If the past is long the future's short. Since
I am rich I am poor. Time is all I own.
By the bitten wound the biting tooth is known.

From Part Three
(illuminated MS, Trinity College, Dublin)

Saints in the Book of Dimma
deserve their double-rainbow eyes
for seeing form & structure,
skin & skeleton, both
at once. Great
lovers of instruction,
mouths empty, they tip
their earlobes forward
the better to lock in
the learning
inviting it as it enters and is intimate
with their diamond-cut holy
double-bolted ears.

I look to the next page where
having taken as their text
a wordshape so precipitous
it makes crystals of their tears

they divine the structuring
nature of genesis

& their eyes irradiate
on their own full
of fear hearing the meaning
of shooting stars.


Jacobean savage, hurt while she slept,
words hide the healing secret her life kept.

Her first raw love-letters stay housed with her
all her life. They are from her grandmother.

In dream or in terror her father's mother,
cross-dressed as a plump impresario, beams.

A thread trembles. She falls back drugged with sleep.
The spinner backs away to doze, replete.

Where are you? silence I'm leaving fear
I'll fall outside the sky You can't lose, dear.

As its skin is stroked the iris opens
to pleasure in whatever weather happens.

Where are you? Here love here. Rapt. I teach
the body of joy no body may impeach.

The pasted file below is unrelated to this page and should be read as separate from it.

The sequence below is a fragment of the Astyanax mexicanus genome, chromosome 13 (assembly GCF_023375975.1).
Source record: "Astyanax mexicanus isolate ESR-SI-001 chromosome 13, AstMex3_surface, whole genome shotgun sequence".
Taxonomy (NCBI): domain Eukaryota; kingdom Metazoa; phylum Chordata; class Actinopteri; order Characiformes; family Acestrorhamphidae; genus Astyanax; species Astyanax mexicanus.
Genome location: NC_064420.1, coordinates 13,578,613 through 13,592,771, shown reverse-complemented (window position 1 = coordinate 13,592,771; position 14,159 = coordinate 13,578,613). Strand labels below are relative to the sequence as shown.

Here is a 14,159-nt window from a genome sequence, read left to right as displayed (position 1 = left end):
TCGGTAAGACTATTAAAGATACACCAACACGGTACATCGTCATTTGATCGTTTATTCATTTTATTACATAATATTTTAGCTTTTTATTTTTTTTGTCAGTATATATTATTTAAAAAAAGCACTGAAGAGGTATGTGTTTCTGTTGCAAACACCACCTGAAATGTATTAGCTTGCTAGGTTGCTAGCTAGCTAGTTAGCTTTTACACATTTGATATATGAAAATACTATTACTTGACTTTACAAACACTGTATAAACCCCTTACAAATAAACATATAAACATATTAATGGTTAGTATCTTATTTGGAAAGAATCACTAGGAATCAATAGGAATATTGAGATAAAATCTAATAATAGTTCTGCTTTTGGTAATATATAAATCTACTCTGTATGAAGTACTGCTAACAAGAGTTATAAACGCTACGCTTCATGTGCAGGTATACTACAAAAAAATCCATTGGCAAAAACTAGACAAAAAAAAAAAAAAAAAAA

In the same old fear-dream, new breasts cold,
she buds (age 90) in grandma's buttonhole.

Hark to the measurer: "Bad-Good. Once-Now."
Liar! the once she loves her in is now.

Her tongue forks from her gum the last remaining
crumb of burnt-cork mustache. She swallows the

From Part Four

What I have in mind is the last wilderness.

I sweat to learn its heights of sun, scrub, ants,
its gashes full of shadows and odd plants,
as inch by inch it yields to my hard press.

And the way behind me changes as I advance.
If interdependence shapes the biomass,
though I plot my next step by pure chance
I can't go wrong. Even willful deviance
connects me to all the rest. The changing past
includes and can't excerpt me. Memory grants
just the nothing it knows, & my distress
drives me toward the imagined truths I stalk,
those savages. Warned by their haunting talk,
their gestures, I guess they mean no. Or yes.

From the Hardcover edition.
Marie Ponsot

About Marie Ponsot

Marie Ponsot - The Bird Catcher
Marie Ponsot's first book of poems was True Minds (1956); later books are Admit Impediment (1981) and The Green Dark (1988). She is a native New Yorker who has enjoyed teaching at Queens College, Beijing United University, the Poetry Center of the YMHA, New York University, and Columbia University. Among her awards are an NEA Creative Writing grant, the Delmore Schwartz Memorial Prize, and the Shaughnessy Medal of the Modern Language Association. Ponsot's most recent collection, The Bird Catcher, won the National Book Critics Circle Award for Poetry in 1998.


"The poems reveal the moral drama enacted just beneath the surface of the natural world. Ponsot attends to elegant forms without losing sight of what they are there to express."
--The New Yorker

From the Hardcover edition.